Justice Kennedy: The Highly Influential Man in the Middle

Justice Anthony M. Kennedy, appointed by Ronald Reagan in 1988, has used his pivotal position for bold and often controversial pronouncements.
Justice Anthony M. Kennedy, appointed by Ronald Reagan in 1988, has used his pivotal position for bold and often controversial pronouncements. "People are speaking to him in their arguments," one court watcher says. (By Dennis Cook -- Associated Press)

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By Robert Barnes
Washington Post Staff Writer
Sunday, May 13, 2007

It is easy to define Justice Anthony M. Kennedy's role on the Supreme Court this term, and difficult to exaggerate his importance.

To borrow President Bush's self-description, he's "The Decider."

He is the only justice to be in the majority in each of the term's unusually high number of 5 to 4 decisions. At this midpoint of the court's rulings, he has been on the losing side in only two of the 40 opinions issued.

Because the court so far has shown itself to be strikingly -- and evenly -- divided on ideological issues, Kennedy holds enormous power in pivoting between the left and right, legal experts say. He stands alone in the middle -- and that enhances his importance.

"There's nowhere else to go" when each side looks for a majority-clinching fifth vote, said Lee Epstein, a professor at the Northwestern University School of Law and an expert on the court's voting patterns. "There is this giant hurdle called Kennedy."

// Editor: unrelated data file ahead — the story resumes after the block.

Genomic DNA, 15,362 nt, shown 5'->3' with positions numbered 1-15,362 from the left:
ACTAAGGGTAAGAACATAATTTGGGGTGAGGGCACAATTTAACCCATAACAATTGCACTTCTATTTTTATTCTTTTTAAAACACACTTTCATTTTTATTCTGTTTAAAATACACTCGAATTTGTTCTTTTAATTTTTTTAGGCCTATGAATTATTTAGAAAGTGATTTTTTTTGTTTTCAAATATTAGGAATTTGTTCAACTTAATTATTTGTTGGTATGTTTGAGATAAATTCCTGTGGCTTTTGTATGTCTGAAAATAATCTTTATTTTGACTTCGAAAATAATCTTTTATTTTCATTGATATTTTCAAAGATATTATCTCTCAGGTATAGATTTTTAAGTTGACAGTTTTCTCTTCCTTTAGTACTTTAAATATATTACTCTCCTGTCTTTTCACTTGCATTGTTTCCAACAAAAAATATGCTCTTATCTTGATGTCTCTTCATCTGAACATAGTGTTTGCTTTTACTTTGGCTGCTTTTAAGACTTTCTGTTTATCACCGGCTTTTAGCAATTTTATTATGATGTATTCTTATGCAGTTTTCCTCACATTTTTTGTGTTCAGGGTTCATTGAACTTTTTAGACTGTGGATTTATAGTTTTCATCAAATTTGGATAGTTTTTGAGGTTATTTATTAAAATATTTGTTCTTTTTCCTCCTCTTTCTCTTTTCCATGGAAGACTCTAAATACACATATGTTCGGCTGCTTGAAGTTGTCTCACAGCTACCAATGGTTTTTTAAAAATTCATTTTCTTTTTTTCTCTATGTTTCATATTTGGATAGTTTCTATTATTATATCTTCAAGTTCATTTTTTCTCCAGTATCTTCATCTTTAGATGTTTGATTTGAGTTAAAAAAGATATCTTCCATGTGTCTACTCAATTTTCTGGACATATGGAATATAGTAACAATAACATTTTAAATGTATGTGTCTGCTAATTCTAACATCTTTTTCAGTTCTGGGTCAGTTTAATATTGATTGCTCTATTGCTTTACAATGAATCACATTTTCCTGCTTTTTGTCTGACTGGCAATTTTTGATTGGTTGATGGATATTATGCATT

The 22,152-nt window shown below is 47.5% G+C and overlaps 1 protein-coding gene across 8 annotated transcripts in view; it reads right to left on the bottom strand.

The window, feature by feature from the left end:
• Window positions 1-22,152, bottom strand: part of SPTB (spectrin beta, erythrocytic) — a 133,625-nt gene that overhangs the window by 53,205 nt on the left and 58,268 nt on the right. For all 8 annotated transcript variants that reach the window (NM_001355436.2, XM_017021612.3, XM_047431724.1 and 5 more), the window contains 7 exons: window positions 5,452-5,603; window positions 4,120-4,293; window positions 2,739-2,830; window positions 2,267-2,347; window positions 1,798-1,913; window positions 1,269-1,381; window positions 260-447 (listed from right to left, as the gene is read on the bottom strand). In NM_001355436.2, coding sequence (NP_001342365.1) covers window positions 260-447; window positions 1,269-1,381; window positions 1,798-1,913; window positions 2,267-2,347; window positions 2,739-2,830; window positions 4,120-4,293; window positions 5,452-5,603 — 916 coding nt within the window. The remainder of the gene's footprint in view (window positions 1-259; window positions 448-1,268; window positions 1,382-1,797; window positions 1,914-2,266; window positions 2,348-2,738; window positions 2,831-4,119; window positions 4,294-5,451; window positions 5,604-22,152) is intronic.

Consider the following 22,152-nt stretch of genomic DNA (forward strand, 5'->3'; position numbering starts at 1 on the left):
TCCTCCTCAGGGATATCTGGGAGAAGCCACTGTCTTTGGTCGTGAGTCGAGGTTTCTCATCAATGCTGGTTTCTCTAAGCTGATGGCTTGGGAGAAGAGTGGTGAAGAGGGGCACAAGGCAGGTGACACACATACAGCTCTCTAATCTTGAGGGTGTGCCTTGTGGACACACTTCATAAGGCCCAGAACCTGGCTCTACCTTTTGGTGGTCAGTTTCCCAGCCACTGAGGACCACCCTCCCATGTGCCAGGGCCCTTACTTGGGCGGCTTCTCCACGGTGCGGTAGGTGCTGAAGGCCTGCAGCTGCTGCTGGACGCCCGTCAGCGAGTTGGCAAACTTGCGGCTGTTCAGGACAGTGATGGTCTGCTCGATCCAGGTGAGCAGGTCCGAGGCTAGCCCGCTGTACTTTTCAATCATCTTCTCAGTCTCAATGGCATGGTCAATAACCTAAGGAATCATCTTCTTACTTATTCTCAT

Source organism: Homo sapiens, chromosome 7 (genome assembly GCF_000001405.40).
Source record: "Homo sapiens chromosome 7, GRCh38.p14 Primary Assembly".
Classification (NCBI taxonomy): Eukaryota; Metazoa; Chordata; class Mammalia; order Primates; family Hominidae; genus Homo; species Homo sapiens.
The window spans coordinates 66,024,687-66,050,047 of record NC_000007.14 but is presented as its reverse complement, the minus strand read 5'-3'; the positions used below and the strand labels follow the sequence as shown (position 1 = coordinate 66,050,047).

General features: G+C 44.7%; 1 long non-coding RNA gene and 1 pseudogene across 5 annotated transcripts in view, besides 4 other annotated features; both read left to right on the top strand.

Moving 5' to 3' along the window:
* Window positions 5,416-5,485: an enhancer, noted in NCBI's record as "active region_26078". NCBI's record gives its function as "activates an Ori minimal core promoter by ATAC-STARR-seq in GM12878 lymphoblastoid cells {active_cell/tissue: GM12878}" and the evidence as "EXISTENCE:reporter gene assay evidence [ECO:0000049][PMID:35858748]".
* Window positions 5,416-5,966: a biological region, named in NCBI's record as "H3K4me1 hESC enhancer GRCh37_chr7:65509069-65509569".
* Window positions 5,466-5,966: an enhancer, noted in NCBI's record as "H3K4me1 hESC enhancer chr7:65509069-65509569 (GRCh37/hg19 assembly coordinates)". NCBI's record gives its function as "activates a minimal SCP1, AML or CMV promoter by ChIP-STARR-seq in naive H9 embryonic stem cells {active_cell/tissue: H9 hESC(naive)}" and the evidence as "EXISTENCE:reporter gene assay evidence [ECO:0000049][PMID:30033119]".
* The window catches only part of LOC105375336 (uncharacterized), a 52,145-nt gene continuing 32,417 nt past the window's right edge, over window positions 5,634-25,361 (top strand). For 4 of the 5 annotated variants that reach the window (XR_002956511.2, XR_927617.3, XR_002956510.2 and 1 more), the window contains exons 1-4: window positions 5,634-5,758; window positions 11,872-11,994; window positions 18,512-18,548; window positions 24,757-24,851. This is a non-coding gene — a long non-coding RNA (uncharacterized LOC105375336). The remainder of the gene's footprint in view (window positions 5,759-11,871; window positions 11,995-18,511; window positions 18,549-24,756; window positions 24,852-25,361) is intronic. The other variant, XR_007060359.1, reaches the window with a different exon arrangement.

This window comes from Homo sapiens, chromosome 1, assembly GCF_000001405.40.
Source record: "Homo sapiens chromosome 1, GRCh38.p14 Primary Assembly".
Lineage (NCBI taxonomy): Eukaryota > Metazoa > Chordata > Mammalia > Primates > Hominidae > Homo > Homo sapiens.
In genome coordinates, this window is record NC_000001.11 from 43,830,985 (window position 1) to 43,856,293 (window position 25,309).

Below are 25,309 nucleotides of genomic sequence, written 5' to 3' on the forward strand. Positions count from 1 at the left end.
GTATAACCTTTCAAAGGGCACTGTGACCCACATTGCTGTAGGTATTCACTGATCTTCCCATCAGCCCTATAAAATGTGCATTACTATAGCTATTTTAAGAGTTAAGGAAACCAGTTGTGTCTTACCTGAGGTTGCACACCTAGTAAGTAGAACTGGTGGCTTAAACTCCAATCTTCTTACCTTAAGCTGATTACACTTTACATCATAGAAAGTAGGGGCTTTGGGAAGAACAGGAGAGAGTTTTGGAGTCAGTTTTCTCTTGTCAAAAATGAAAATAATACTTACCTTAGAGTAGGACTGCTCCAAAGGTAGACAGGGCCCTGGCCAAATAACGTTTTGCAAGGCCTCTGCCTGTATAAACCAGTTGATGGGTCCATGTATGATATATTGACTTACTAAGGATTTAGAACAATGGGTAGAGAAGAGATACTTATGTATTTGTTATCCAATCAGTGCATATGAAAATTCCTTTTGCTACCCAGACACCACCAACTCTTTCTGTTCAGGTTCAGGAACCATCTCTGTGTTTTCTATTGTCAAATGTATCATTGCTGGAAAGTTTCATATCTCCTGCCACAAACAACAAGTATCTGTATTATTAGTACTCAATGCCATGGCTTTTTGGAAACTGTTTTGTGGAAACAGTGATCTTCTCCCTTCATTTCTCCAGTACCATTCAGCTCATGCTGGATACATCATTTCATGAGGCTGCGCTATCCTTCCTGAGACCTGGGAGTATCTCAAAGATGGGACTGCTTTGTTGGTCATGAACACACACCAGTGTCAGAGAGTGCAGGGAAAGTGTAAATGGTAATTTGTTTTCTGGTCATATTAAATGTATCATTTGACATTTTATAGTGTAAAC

The label of "swing vote" is one that justices often shun. For some, it connotes a wobbly judicial philosophy rather than a propensity for moderation. For years, Justice Sandra Day O'Connor was seen as the court's pivotal vote, a role sometimes shared with Kennedy.

But while O'Connor had a reputation for deciding only as much as needed for the case at hand, Kennedy has used the platform for bold and often controversial pronouncements. "I think it's fair to say Justice Kennedy tends to write broadly, as opposed to O'Connor," said George Washington University law professor Orin Kerr, a former Kennedy clerk.

This term, for instance, writing the majority opinion upholding the federal Partial Birth Abortion Ban Act, Kennedy staked out new ground in addressing the morality of the abortion procedure and the "regret" many women who have had abortions feel -- although he acknowledged there was "no reliable data to measure the phenomenon."

The outrage from abortion rights activists to what they called Kennedy's paternalistic point of view recalled conservative outrage at the grandiloquent language Kennedy employed 15 years ago when he voted with the other side to uphold the right to abortion established in Roe v. Wade.

"One of the things so striking about the (abortion) decision is his self-assuredness," said Stanford University law professor Pamela Karlan, noting that Kennedy wrote that another finding was "self-evident."

On the abortion decision, Kennedy sided with the conservatives. In the court's first-ever consideration of global warming, he joined with the liberals to rebuke the Bush administration on regulating greenhouse gases.

Kennedy has been the pivotal vote on every death penalty case decided by the court this year. He holds the key to whether the court considers once again the rights of detainees at Guantanamo Bay, Cuba.


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